“He has his right to be scared. I can bet my breakfast tomorrow that those slimy humans are already out for his skin.”
“I think he was turned, though,” someone whispered to his neighbor, looking overhead him to ensure their alpha didn’t hear. “A born wolf would have been trained to shift back and forth the moment he had his first shift as a child.”
Jared’s head dropped in sorrow as he realized the wolves were waiting for him to shift so they could know who he was.
He hoped they realized they would wait a long time for that as he had no way to do that. He wanted to howl into the air, but his voice sounded like a sad whine.
Chuckles echoed amidst the wolves, but one of them was unmoved.
His eyes hardened as he stroked the skin on his chin and glared at Jared. His cold blue eyes gave him shivers, and he was grateful he was in wolf form at the moment.
His muscles bulged and rippled with power, and Jared was forced to look up past his cold eyes and blonde hair, noting the full physique of the man.
He whistled low in his throat as best as he could as a wolf and, for the first time, doubted if he had made the right choice by assuming his troubles were over because he found the hideout of the wolves.
The man glaring at him with venom was tall and seemed like he could break him into pieces with a flick of his fingers.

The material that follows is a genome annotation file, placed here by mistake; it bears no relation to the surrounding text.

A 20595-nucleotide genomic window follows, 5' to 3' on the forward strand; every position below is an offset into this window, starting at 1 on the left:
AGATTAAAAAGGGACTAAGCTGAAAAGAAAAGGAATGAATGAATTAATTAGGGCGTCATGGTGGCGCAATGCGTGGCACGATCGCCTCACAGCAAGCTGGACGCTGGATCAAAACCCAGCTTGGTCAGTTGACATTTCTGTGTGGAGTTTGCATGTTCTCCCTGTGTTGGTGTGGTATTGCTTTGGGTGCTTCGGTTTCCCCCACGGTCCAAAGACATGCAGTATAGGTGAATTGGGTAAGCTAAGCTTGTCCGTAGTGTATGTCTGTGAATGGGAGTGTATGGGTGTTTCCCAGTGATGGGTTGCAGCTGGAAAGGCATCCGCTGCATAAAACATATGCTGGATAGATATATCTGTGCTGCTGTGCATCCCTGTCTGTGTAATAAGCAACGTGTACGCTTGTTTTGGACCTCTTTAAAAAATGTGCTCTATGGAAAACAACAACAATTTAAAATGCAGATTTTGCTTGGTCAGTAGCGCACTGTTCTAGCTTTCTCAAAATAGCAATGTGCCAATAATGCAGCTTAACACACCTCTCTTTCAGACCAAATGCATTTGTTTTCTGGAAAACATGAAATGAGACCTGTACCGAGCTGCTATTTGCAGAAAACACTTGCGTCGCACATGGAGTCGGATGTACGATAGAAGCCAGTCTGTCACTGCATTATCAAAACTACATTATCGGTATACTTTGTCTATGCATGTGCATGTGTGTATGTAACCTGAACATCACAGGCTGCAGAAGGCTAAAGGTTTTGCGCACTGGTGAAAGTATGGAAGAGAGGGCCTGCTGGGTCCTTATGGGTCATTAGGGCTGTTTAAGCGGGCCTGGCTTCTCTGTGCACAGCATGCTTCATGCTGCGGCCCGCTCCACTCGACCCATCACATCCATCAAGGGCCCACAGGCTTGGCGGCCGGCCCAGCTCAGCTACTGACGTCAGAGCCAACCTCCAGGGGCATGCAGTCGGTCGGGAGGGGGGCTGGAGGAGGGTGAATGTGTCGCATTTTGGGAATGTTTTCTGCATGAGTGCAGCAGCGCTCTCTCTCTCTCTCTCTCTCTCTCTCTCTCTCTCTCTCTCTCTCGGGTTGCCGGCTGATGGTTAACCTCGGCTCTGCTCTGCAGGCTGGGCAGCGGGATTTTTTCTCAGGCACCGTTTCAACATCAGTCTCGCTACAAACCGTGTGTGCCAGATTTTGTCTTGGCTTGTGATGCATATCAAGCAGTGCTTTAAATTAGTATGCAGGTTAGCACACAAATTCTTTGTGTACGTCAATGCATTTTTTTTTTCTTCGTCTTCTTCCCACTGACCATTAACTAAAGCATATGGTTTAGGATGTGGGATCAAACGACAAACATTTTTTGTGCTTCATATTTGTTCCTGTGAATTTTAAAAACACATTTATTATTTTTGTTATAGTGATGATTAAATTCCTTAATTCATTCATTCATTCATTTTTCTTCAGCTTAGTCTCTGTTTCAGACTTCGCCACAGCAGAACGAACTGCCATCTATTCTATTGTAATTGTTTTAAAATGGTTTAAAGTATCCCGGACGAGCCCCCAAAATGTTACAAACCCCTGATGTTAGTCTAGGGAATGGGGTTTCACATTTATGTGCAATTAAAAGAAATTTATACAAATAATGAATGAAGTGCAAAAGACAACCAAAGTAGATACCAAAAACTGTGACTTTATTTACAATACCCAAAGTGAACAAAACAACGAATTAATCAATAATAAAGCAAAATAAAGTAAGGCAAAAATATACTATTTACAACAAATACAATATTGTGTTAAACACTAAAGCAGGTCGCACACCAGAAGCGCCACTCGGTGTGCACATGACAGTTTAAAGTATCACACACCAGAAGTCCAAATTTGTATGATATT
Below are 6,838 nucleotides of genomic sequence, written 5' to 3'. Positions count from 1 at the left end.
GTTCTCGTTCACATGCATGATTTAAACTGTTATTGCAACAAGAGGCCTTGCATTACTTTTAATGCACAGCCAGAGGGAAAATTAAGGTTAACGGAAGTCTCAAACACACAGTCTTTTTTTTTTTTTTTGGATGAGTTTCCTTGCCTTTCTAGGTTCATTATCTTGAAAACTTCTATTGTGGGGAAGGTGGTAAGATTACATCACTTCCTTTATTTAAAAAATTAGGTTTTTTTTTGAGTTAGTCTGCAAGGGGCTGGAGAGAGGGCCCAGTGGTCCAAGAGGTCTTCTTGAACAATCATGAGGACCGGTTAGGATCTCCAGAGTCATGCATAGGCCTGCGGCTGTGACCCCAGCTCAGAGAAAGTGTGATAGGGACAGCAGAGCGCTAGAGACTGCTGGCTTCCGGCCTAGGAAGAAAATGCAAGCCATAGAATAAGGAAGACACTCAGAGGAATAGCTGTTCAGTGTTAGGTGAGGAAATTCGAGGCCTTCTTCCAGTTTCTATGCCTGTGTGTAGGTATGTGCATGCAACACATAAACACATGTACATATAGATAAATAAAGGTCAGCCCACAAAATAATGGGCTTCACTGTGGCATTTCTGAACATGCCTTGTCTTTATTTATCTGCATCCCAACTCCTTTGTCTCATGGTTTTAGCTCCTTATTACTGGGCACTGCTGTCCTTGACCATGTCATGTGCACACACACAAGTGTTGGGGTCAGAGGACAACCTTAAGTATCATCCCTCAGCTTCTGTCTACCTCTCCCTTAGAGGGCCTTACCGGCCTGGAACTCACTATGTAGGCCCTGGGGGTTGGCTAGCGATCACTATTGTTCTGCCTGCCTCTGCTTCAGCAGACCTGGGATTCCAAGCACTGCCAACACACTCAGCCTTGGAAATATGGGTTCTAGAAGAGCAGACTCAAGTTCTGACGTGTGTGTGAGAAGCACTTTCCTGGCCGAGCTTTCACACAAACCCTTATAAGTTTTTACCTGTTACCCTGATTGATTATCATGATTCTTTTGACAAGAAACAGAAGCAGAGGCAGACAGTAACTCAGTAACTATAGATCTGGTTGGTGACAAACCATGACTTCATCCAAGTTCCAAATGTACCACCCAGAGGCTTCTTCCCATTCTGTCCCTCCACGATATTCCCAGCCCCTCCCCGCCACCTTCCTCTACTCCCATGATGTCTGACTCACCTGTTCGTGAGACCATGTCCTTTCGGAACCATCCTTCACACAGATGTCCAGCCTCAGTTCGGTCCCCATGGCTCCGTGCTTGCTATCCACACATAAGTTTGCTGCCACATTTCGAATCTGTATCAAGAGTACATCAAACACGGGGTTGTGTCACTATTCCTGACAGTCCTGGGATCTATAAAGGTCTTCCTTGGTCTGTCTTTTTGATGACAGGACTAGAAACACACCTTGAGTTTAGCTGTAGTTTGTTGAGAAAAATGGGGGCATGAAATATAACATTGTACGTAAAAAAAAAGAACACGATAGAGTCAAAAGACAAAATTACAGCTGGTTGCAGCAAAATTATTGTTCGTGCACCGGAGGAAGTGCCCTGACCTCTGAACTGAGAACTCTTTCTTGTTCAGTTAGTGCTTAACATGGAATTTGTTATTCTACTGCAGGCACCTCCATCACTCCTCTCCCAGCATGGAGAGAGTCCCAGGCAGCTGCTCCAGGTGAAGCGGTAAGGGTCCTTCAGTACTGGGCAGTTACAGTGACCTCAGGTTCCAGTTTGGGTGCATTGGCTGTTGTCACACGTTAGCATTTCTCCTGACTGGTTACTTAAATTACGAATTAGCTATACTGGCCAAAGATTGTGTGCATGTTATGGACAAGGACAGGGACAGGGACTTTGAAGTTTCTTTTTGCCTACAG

A woman stood beside him, her hand hooked into the arms of the man, and Jared would have thought her to be a beautiful one if the scowl on her face had not been harsher than that of her mate.
The man roared. “Get me Maia!”
One of the wolves shuddered and bowed, hurriedly moving in an opposite direction. “Yes, my lord.”
Jared groaned as he realized he had just met the alpha of the pack, and bad news for him – the alpha didn’t like him.
The woman beside him that he had already assumed was his mate spoke into his ears. “Calm down, Dylan Carrera. Don’t get worked up over a stray wolf.”
She looked at Jared and snorted. Jared snorted as he looked at her, hatred for the woman bobbing in his ears. How dare she call him stray?
Dylan smiled, a bare twist of his lips and flash of his teeth, and snuggled into the woman.
He bent and dipped his head into the crook of the woman’s neck. “This vermin can’t spoil my mood, Suian. You have nothing to worry about, my love.”